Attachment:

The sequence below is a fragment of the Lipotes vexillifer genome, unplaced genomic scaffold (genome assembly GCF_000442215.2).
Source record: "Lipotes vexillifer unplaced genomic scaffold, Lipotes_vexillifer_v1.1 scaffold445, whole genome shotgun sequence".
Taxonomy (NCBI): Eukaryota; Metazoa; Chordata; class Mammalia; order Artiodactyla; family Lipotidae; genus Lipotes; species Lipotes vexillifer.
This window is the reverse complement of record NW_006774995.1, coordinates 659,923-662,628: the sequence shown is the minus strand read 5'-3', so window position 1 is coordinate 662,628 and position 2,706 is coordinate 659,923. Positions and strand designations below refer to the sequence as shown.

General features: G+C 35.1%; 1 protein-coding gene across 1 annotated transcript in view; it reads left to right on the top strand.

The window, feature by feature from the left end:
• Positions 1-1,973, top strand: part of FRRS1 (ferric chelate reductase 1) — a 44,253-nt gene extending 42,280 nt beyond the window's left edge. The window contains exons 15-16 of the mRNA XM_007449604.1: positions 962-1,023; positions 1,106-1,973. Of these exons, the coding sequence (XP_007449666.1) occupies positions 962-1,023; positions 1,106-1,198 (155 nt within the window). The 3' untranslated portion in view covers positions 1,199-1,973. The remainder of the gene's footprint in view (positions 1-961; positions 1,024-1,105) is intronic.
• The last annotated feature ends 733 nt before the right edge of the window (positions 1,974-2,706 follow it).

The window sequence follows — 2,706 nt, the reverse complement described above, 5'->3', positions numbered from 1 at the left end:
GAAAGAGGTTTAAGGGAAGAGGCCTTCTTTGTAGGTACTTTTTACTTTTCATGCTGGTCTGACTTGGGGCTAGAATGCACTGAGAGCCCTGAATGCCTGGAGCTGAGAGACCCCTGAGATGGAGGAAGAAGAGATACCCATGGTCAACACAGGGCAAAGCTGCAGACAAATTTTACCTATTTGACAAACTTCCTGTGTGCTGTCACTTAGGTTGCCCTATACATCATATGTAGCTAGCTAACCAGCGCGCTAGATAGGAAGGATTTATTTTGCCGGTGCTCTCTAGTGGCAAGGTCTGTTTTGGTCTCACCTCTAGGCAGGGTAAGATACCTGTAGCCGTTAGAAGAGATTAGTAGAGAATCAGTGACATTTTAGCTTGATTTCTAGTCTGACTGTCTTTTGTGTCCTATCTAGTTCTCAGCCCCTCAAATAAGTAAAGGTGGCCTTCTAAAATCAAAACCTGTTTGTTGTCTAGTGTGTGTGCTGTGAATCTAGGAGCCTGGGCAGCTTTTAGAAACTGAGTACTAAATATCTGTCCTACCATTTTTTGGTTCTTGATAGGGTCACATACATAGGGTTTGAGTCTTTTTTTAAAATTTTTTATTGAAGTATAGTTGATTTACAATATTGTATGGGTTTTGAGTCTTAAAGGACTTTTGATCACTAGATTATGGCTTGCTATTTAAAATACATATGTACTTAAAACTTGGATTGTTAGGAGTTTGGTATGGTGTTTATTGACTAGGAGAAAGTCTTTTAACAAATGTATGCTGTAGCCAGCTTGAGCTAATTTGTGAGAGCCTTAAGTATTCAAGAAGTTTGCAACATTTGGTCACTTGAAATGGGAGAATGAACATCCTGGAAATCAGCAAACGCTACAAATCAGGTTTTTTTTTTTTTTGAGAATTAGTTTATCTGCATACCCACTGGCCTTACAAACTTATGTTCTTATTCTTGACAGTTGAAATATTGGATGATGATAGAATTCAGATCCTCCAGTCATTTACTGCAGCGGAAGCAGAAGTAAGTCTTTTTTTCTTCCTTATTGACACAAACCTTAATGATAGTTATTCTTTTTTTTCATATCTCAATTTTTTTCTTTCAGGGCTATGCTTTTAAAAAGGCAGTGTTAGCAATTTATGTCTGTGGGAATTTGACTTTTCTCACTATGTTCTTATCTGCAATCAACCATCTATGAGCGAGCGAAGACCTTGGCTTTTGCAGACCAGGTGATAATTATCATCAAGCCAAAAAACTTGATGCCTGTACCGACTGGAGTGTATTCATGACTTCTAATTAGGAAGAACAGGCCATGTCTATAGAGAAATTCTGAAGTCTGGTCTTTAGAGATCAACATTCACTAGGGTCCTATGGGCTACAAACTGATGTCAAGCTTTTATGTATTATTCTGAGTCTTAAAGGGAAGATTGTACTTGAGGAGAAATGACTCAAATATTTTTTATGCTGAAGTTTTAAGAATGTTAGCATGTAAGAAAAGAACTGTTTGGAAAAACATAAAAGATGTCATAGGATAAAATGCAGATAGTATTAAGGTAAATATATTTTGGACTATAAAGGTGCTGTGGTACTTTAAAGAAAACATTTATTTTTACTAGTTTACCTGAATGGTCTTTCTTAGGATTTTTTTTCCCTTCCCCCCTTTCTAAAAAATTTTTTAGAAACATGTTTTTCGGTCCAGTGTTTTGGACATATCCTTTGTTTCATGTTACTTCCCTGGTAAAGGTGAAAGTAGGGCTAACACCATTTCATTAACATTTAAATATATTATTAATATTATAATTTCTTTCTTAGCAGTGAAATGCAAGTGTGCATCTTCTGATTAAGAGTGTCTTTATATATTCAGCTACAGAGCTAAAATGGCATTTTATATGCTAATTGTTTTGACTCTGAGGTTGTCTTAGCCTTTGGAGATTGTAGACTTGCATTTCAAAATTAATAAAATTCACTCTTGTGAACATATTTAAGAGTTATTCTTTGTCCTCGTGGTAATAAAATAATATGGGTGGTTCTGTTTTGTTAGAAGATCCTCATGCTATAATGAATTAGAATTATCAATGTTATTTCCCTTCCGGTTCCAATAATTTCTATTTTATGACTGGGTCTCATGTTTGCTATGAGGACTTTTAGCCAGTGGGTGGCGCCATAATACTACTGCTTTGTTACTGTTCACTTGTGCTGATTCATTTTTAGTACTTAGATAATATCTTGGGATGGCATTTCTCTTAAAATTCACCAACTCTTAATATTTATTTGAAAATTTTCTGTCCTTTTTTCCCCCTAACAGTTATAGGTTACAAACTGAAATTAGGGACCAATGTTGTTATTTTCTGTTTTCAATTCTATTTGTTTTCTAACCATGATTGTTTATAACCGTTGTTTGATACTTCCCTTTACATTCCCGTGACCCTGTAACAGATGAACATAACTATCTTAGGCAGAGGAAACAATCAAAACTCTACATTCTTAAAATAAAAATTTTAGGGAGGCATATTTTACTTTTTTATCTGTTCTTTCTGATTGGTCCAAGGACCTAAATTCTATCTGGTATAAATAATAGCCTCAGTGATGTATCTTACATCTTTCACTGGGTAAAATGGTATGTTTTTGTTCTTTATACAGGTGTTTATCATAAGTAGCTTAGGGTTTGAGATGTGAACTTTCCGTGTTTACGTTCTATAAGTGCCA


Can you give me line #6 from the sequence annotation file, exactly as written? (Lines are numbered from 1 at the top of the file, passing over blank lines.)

The window, feature by feature from the left end: